If you look around carefully, you will find him everywhere. From bill boards, to temples, from reclining in cars to even as jewellery – we are taking of the omnipresent and most loved God Ganesha. If you visit the coastline of Karnataka, you can also experience myriad forms of the elephant headed God as well as understand different legends associated with the temples. Here are some places that you can visit on your next trip to check out the ‘Ganesha Coast’ for yourself!
Shri Vinayaka Temple, Anegudde
Situated in Kumbhashi, Anegudde is 100 kms from Mangalore and is a tiny village that has become popular because of this temple. Also called Kumbhashi, Anegudde comes from ‘Aane’ meaning ‘Elephant’ and ‘Gudde’, meaning ‘hillock’. Legend has it that when this place was hit by severe drought in the past, Sage Agasthya performed penance to appease the rain God and the demon Kumbhasura created trouble in the same. This is when Bheema, one of the Pandavas, received a weapon from Lord Ganesha to kill Kumbahasura and this place has a well known temple dedicated to Lord Ganesha. The main idol here is a 12 feet tall single stone that is self manifested and is believed to be growing every year.
Fun Fact: This temple celebrates Sankastahara Chaturthi with pomp and on one of the special days 18000 ‘Kotte Kadbu’ or Idlis cooked in jackfruit leaves.
Shri Mahaganapathi Temple, Sharavu
The coastal town of Mangalore is home to the Shri Sharavu Mahaganapati temple located in the heart of the city. With a history dating back to over 800 years, legend has it that when King Veerabahu was ruling here, he accidentally killed a cow while he was hunting. To absolve himself of the sin, he was advised by Sage Bharadhwaja to install a Shiva linga and build a temple here. It was much later that Lord Ganesha, self manifested on the southern wall of the temple along with ‘Siddhilakshmi’ and it is believed that praying to this form will grant you what you wish for!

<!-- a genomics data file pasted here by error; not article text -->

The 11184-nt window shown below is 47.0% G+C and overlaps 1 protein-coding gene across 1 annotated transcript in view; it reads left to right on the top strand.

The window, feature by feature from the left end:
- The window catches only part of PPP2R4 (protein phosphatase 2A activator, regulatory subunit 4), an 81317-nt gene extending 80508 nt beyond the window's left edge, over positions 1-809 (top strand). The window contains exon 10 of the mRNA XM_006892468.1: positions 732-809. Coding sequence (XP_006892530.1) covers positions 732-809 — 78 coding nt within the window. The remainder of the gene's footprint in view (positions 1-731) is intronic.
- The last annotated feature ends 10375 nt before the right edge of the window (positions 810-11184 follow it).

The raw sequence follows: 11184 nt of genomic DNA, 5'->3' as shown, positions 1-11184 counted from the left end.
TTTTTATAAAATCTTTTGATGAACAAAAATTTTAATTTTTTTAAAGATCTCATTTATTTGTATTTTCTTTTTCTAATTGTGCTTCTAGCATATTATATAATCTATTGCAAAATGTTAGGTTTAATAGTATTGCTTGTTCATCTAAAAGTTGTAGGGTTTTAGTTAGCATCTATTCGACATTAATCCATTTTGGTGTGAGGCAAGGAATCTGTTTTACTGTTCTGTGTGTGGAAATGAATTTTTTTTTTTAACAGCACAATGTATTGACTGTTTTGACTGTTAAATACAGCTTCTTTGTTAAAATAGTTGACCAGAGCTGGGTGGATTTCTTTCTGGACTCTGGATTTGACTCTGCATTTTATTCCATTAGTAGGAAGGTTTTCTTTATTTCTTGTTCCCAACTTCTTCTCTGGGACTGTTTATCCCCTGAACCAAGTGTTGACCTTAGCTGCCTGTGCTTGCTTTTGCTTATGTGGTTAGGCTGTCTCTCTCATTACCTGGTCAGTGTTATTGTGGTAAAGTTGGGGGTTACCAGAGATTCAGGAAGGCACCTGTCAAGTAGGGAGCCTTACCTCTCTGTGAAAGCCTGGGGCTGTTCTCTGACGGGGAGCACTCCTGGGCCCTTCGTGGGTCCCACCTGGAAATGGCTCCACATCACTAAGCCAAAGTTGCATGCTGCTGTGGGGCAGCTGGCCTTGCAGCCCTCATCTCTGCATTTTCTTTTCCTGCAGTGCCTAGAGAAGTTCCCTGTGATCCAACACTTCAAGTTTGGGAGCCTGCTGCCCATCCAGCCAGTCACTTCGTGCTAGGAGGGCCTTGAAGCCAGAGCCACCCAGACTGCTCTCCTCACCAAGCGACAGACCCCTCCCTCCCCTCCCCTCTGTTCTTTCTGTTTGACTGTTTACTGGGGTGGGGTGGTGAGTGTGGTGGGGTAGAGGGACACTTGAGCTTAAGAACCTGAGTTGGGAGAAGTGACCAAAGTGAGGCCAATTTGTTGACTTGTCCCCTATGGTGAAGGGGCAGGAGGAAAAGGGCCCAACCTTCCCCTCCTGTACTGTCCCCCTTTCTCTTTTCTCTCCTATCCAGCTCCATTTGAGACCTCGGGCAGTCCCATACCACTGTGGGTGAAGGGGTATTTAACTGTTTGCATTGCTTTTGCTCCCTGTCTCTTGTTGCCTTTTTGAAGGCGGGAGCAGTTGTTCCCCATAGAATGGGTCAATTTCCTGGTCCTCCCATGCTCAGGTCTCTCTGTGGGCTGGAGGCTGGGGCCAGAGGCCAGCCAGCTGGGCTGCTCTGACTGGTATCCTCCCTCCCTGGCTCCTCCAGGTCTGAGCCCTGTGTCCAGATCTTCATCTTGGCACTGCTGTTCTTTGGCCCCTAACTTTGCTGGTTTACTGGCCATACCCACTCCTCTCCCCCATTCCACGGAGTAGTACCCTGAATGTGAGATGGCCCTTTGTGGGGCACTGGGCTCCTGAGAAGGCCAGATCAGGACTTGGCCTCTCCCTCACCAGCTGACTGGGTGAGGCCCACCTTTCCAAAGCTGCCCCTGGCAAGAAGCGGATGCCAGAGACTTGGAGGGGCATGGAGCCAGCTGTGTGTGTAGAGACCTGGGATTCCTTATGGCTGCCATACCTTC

Fun Fact: This temple also sees cultural activities including dance and drama shows as well as the traditional dance forms like the Yakshangana.
Mahatobar Shri Siddi Vinayaka Temple, Idagunji
Located in Idagunji town in Honnavara taluk in North Canara district in Karnataka this temple sees a footfall of over a million devotees annually. An ancient temple dating back to 1500 years, this has a standing idol of Ganesha has two hands holding his favourite Modak in one and a lotus in another. It is believed that this was the location earmarked by the Gods themselves where saints offered penance. Impressed with this, Ganesha decided to stay here. The temple is quite busy through the year and gets very crowded during Ganesha Chaturthi.